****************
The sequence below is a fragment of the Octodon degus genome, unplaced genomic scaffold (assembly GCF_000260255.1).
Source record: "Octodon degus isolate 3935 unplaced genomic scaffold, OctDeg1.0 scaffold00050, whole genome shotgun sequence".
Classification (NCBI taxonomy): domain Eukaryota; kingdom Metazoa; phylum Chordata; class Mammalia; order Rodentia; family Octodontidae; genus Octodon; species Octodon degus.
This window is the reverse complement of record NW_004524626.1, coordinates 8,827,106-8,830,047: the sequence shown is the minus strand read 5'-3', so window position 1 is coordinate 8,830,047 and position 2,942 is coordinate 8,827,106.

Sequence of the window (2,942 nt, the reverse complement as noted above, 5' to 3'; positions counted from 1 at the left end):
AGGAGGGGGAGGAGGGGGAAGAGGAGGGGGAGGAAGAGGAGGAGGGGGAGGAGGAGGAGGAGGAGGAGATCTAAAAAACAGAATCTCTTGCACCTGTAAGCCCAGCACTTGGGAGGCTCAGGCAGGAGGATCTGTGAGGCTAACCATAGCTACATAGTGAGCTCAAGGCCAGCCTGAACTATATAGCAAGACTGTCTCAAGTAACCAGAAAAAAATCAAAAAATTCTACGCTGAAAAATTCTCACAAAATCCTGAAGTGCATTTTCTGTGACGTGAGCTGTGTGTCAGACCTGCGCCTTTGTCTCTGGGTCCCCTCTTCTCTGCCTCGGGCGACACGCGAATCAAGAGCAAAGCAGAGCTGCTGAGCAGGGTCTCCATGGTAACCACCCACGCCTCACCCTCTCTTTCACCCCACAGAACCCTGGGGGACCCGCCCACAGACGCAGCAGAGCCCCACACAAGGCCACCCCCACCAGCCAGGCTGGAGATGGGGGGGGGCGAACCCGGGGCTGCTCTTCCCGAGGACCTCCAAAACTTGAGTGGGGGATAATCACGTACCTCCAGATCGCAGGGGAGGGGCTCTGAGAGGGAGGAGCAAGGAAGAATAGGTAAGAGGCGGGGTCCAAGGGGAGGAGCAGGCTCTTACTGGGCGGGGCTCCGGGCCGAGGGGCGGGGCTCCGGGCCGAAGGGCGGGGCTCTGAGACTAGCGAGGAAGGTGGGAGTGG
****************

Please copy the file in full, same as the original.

The sequence below is a fragment of the Octodon degus genome, unplaced genomic scaffold (assembly GCF_000260255.1).
Source record: "Octodon degus isolate 3935 unplaced genomic scaffold, OctDeg1.0 scaffold00050, whole genome shotgun sequence".
Classification (NCBI taxonomy): domain Eukaryota; kingdom Metazoa; phylum Chordata; class Mammalia; order Rodentia; family Octodontidae; genus Octodon; species Octodon degus.
This window is the reverse complement of record NW_004524626.1, coordinates 8,827,106-8,830,047: the sequence shown is the minus strand read 5'-3', so window position 1 is coordinate 8,830,047 and position 2,942 is coordinate 8,827,106.

Sequence of the window (2,942 nt, the reverse complement as noted above, 5' to 3'; positions counted from 1 at the left end):
AGGAGGGGGAGGAGGGGGAAGAGGAGGGGGAGGAAGAGGAGGAGGGGGAGGAGGAGGAGGAGGAGGAGATCTAAAAAACAGAATCTCTTGCACCTGTAAGCCCAGCACTTGGGAGGCTCAGGCAGGAGGATCTGTGAGGCTAACCATAGCTACATAGTGAGCTCAAGGCCAGCCTGAACTATATAGCAAGACTGTCTCAAGTAACCAGAAAAAAATCAAAAAATTCTACGCTGAAAAATTCTCACAAAATCCTGAAGTGCATTTTCTGTGACGTGAGCTGTGTGTCAGACCTGCGCCTTTGTCTCTGGGTCCCCTCTTCTCTGCCTCGGGCGACACGCGAATCAAGAGCAAAGCAGAGCTGCTGAGCAGGGTCTCCATGGTAACCACCCACGCCTCACCCTCTCTTTCACCCCACAGAACCCTGGGGGACCCGCCCACAGACGCAGCAGAGCCCCACACAAGGCCACCCCCACCAGCCAGGCTGGAGATGGGGGGGGGCGAACCCGGGGCTGCTCTTCCCGAGGACCTCCAAAACTTGAGTGGGGGATAATCACGTACCTCCAGATCGCAGGGGAGGGGCTCTGAGAGGGAGGAGCAAGGAAGAATAGGTAAGAGGCGGGGTCCAAGGGGAGGAGCAGGCTCTTACTGGGCGGGGCTCCGGGCCGAGGGGCGGGGCTCCGGGCCGAAGGGCGGGGCTCTGAGACTAGCGAGGAAGGTGGGAGTGG